They were referred to as “one decision” stocks, meaning you wanted to buy them, hold them and let them continually grow your wealth. They often traded at a higher valuation to the wider market and, thanks to their relative size, constituted a significant chunk of the equity market. The common view of these stocks was; yes they are expensive relative to the rest of the market, but those multiples were justified by the fact that these were outstanding businesses that consistently grew their earnings. 

Sound familiar? 

If data for the late 90s is patchy, then data for the 1970s is close to non-existent. However, thanks to an interesting paper (link below) we have dug out the seven largest stocks in January 1973. 

The Titans of 1973

Source: Datastream, FactSet,
Goldman Sachs Global Investment Research “The Concentration Conundrum; What to do about market dominance”

The Nifty Fifty’s undoing was largely due to the fact investors became more price sensitive and were unwilling to pay up for (albeit strong) growth, which coincided with a period of recession (thanks to high inflation and low economic growth). In the bear market that followed, those big, expensive stocks fell much further than the market. Morningstar has data for some of the Nifty Fifty stocks (many of them, like Polaroid, no longer exist) starting in mid-1972, and you can see how those seven stocks listed above (with Coca-Cola, American Express and Avon Products also thrown into the mix) underperformed in the severe market fall of 1973 and then lagged significantly in the subsequent bull market.

Source: Morningstar, average total returns in GBP of IBM, Eastman Kodak, Sears Roebuck & Co, General Electric, Xerox, 3M, Procter & Gamble. Coca-Cola, American Express & Avon Products. US market is S&P 500 Index. Past performance is not a reliable indicator of future performance.

The point is, there was nothing fundamentally wrong with those companies, they were just expensive and investor appetites changed. 

What happens next? 

Who knows. It’s clear to us that large swathes of the market believe the recent period of strong relative returns from the biggest companies in the world will only continue.

The point of this note isn’t to make some grand prediction. But, like us, many will see the domination of the Global Titans, and the impact that has had on active equity funds, as jarring.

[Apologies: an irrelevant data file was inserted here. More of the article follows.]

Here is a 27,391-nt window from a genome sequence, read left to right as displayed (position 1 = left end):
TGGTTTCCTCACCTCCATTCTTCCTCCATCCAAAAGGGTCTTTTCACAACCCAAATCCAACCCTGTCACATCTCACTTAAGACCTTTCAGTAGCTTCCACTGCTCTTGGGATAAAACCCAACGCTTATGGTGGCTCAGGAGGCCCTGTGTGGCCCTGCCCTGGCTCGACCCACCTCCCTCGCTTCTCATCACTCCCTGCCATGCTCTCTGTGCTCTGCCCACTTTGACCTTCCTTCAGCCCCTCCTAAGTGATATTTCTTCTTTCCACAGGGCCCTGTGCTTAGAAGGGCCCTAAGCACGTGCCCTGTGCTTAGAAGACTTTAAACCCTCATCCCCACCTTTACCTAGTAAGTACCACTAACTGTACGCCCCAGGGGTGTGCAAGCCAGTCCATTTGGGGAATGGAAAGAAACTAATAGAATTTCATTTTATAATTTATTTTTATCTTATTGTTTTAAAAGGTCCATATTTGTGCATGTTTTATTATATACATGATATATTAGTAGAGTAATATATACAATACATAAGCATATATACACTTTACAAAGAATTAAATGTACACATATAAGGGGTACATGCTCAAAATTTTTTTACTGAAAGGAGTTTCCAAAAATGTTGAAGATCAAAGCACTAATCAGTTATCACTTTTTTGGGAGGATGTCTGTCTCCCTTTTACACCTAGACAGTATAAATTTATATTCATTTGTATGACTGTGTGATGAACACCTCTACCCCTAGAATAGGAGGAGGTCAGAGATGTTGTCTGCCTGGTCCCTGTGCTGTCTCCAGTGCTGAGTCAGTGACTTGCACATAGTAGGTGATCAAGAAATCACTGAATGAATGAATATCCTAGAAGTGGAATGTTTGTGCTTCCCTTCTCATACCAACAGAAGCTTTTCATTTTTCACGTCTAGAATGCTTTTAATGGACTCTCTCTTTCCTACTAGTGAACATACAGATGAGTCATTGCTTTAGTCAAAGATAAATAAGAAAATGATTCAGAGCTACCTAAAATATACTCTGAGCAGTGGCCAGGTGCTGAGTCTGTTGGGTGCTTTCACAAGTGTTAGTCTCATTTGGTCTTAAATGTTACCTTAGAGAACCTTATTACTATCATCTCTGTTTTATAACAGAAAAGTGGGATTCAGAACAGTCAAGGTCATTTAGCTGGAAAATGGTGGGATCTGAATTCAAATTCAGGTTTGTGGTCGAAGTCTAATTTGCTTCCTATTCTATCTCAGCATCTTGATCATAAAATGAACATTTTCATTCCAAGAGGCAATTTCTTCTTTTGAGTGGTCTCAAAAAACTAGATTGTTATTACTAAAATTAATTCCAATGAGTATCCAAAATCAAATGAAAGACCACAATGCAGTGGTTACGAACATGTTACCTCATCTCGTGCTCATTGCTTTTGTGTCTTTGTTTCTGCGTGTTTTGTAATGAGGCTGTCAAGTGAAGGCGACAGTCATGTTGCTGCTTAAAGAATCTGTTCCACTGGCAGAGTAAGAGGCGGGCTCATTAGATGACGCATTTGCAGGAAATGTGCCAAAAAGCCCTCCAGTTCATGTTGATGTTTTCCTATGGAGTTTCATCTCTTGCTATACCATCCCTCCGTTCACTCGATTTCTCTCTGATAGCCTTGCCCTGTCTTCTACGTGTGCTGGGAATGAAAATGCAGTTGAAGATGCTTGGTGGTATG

The fact that so few have been able to beat the 50 biggest stocks in the world, and that the overwhelming majority of those that have achieved this have done so by owning more of the titans than the global index suggests something odd is afoot.  

That’s not to say this trend won’t continue, though, and we have sympathy with the view that valuations for these companies are justified given the growth they are experiencing. If it does, it means the performance of our equity portfolio will look pedestrian. 

Importantly, this isn’t because we don’t own them, we just don’t own as much of them as the wider market (the 10 largest stocks in the world constitute 4% of our portfolio compared to 20% for a global tracker).

As the old saying goes, history doesn’t repeat itself, but it often rhymes. We have seen periods in the past where it seemed futile to invest in anything other than the world’s biggest companies, but this domination of mega-caps has never continued indefinitely. When the market dynamics have shifted in the past, it has led to large falls in capital value. 

This recent domination has meant investors have been scrambling for mega-cap exposure, largely via passives (which as we have shown, have never been more concentrated). In fact, £15bn has flowed into passive equity funds in the IA sector over the past 12 months, compared to a net outflow of £89bn for active funds.

Source: Morningstar, 29.02.2024

What will stop the recent rise of the Titans? Many are searching for a catalyst and there are lots of narratives that could play out (macro factors, overvaluation, investor appetite, falling demand for their products and services), but these will be much easier to spot after the event. Either way, those who have been loading up on passive exposure should take note. 

Given this mega-cap trend has been going for close to 14 years now, we suspect we are getting closer to that turning point, and when it occurs (and the market isn’t the narrow beast it is today), we believe, like the period between 2000 and 2007, it will be a much more fruitful hunting ground for active managers. 

Alex Paget, Fund Manager – VT Downing Fox Funds

Learn more about the VT Downing Fox Funds

Risk warning

Opinions expressed represent the views of the fund manager at the time of publication, are subject to change, and should not be interpreted as investment advice. 

Important notice: This document is for information only and does not form part of a direct offer or invitation to purchase, subscribe for or dispose of securities and no reliance should be placed on it. This content contains information that is believed to be accurate at the time of publication but is subject to change without notice. Whilst care has been taken in compiling this content, no representation or warranty, express or implied, is made by Downing LLP as to its accuracy or completeness, including for external sources (which may have been used) which have not been verified. Capital is at risk. Past performance is not a reliable indicator of future performance. 

Downing does not offer investment or tax advice or make recommendations regarding investments. Downing is a trading name of Downing LLP. Downing LLP is authorised and regulated by the Financial Conduct Authority (Firm Reference No. 545025). Registered in England and Wales (No. OC341575). Registered Office: 6th Floor, St Magnus House, 3 Lower Thames Street, London EC3R 6HD.